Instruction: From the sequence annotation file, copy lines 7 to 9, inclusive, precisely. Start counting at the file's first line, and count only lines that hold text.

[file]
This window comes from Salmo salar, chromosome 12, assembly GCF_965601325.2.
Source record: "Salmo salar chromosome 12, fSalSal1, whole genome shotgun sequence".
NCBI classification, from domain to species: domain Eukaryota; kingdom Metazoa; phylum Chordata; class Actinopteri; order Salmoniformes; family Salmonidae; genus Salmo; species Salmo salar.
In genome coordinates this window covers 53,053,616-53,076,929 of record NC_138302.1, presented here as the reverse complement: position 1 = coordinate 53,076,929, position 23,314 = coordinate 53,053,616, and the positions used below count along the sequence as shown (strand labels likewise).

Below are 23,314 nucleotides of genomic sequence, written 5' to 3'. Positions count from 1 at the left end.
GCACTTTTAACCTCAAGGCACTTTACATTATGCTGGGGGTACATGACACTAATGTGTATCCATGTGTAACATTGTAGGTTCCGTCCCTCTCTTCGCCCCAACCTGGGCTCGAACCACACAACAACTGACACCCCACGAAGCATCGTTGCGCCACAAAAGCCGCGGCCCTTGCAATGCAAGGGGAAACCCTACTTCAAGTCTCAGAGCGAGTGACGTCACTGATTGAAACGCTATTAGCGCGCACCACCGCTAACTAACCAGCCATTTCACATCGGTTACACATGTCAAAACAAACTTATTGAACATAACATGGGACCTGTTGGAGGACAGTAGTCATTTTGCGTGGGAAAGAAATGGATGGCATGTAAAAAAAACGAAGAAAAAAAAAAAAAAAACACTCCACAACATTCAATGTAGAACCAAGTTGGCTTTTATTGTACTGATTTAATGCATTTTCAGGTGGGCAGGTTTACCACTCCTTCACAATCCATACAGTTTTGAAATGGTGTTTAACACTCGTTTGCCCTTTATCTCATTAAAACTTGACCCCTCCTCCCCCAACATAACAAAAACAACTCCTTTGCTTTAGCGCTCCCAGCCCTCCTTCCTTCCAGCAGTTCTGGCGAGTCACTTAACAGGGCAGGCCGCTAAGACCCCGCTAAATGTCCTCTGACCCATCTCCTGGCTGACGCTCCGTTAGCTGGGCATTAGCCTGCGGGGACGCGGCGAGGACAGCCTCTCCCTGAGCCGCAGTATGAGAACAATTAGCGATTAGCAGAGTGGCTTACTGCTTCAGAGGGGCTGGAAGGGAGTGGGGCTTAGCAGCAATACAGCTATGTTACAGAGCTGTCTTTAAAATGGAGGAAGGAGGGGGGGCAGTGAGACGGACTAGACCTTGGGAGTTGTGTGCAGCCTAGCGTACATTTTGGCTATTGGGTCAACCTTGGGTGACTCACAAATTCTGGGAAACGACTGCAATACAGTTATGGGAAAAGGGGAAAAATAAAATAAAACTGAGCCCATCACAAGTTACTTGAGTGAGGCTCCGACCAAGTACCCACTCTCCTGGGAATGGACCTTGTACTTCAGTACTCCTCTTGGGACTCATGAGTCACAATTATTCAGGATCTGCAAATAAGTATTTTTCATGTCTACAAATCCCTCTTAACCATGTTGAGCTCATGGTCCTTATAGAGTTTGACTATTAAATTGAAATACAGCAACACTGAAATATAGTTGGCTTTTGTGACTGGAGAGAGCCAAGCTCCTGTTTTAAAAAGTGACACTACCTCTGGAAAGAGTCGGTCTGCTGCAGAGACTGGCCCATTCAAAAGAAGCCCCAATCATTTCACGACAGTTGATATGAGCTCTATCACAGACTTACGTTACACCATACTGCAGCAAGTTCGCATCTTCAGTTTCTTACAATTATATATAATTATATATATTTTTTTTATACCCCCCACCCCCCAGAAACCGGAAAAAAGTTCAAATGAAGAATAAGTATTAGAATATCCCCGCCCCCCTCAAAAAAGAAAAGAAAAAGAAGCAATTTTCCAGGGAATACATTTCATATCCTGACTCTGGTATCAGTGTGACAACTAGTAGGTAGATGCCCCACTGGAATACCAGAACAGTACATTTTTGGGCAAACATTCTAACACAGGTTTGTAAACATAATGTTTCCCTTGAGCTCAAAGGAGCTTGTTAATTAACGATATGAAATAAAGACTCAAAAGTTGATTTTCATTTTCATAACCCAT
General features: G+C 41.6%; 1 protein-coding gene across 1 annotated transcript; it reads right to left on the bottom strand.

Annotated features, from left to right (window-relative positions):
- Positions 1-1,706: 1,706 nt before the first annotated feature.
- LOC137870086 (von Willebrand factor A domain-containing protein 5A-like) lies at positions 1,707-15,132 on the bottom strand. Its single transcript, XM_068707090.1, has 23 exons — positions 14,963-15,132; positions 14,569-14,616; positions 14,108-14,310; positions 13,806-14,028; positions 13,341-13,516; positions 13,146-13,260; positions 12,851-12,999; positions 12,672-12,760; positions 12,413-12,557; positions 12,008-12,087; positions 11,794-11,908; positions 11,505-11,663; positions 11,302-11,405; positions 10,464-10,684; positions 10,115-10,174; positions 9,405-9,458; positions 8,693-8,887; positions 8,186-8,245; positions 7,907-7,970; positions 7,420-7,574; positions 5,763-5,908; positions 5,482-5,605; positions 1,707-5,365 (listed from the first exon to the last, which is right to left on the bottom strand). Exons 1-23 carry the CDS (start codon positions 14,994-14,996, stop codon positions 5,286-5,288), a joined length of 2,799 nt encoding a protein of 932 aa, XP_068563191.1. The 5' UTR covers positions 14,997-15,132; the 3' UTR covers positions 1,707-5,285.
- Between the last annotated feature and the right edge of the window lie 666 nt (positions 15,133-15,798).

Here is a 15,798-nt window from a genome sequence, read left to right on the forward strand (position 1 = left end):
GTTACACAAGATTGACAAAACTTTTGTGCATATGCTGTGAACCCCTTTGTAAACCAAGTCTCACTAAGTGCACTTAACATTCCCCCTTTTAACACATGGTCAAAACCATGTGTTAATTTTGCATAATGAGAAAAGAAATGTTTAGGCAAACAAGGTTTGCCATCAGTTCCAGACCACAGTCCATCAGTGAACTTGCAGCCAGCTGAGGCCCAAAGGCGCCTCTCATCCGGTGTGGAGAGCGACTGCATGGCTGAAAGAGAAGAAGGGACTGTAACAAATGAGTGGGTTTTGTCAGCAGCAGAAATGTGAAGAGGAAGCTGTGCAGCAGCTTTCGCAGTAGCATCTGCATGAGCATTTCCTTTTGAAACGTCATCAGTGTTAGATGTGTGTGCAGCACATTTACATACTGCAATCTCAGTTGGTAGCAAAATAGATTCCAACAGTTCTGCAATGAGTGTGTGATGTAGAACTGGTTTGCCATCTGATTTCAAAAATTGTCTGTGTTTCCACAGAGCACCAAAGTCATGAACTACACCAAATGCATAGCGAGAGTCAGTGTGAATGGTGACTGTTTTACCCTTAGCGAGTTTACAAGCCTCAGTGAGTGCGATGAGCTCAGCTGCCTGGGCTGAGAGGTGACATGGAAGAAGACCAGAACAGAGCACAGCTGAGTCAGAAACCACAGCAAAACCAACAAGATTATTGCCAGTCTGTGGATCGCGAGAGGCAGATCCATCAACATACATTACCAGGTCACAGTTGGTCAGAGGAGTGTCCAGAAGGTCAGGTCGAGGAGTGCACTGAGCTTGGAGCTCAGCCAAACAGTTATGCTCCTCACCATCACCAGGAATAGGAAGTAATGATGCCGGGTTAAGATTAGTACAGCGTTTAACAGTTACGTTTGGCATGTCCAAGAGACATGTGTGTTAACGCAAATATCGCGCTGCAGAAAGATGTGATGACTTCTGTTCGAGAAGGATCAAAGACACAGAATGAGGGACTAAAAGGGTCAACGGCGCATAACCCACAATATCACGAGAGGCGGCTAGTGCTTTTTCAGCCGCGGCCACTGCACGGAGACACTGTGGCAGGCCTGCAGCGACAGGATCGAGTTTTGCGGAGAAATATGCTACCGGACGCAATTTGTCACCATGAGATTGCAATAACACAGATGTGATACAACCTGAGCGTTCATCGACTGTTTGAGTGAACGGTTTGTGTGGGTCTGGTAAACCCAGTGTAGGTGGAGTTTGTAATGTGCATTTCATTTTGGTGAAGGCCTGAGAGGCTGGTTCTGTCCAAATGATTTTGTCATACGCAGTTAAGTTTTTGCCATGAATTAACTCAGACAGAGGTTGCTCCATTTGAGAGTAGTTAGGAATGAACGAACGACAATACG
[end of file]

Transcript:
General features: G+C 41.6%; 1 protein-coding gene across 1 annotated transcript; it reads right to left on the bottom strand.

Annotated features, from left to right (window-relative positions):
- Positions 1-1,706: 1,706 nt before the first annotated feature.